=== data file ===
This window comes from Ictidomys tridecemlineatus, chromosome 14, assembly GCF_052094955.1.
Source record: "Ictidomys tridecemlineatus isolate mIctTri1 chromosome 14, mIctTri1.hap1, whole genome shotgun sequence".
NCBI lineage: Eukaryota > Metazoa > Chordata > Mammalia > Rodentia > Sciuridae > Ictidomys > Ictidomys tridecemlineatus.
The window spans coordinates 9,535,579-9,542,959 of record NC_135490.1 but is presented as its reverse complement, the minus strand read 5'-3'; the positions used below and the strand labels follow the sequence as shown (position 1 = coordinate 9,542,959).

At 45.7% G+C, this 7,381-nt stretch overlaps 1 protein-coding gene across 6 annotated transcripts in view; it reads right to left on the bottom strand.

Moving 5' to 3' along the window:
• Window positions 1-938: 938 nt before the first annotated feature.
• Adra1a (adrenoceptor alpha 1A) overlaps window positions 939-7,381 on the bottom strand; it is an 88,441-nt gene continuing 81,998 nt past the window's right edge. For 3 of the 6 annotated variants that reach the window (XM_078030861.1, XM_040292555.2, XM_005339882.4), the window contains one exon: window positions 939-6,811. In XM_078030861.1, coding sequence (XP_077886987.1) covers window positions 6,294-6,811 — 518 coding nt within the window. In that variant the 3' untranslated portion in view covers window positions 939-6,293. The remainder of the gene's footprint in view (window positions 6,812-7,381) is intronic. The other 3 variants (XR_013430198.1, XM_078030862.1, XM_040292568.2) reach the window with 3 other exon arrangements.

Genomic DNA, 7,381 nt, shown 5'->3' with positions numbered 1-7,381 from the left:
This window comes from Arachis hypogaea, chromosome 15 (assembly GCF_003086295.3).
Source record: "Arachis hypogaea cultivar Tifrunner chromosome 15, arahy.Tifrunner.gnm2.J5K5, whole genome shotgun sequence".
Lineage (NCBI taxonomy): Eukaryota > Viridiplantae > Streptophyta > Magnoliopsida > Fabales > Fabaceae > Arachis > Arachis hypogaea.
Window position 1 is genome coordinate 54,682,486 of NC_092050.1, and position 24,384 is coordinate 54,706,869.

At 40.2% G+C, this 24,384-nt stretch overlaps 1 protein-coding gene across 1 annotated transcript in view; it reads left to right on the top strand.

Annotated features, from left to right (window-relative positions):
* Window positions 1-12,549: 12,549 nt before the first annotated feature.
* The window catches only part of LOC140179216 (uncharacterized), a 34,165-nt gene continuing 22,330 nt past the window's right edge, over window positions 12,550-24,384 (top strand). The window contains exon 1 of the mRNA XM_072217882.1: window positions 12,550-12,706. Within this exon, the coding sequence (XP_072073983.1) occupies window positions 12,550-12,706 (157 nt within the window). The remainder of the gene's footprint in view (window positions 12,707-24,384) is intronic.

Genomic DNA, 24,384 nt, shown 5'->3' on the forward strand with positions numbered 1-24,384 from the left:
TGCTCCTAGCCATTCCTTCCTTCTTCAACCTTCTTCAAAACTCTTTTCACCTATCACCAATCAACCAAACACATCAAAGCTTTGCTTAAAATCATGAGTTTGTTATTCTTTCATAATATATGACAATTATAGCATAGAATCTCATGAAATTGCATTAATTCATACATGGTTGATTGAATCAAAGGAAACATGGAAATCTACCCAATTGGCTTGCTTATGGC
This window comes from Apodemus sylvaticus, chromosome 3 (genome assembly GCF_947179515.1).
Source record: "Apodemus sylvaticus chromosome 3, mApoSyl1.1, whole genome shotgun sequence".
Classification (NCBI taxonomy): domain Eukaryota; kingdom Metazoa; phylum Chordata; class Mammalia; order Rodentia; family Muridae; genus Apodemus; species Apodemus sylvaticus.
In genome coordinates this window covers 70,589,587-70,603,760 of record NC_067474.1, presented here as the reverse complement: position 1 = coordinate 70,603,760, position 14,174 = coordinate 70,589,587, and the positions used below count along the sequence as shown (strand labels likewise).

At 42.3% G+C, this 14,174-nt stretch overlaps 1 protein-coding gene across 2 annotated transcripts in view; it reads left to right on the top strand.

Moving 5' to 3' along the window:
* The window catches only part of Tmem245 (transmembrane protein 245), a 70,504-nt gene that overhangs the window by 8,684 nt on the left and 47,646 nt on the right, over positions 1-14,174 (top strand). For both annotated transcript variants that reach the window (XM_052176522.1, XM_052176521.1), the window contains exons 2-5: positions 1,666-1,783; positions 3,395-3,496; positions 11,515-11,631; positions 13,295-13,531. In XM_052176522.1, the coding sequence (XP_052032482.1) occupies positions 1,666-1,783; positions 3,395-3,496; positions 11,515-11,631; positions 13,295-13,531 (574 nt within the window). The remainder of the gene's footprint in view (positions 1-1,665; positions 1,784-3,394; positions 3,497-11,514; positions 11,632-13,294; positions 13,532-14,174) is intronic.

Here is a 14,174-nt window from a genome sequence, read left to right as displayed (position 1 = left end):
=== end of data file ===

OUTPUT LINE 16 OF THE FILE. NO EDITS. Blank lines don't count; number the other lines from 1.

* Window positions 1-12,549: 12,549 nt before the first annotated feature.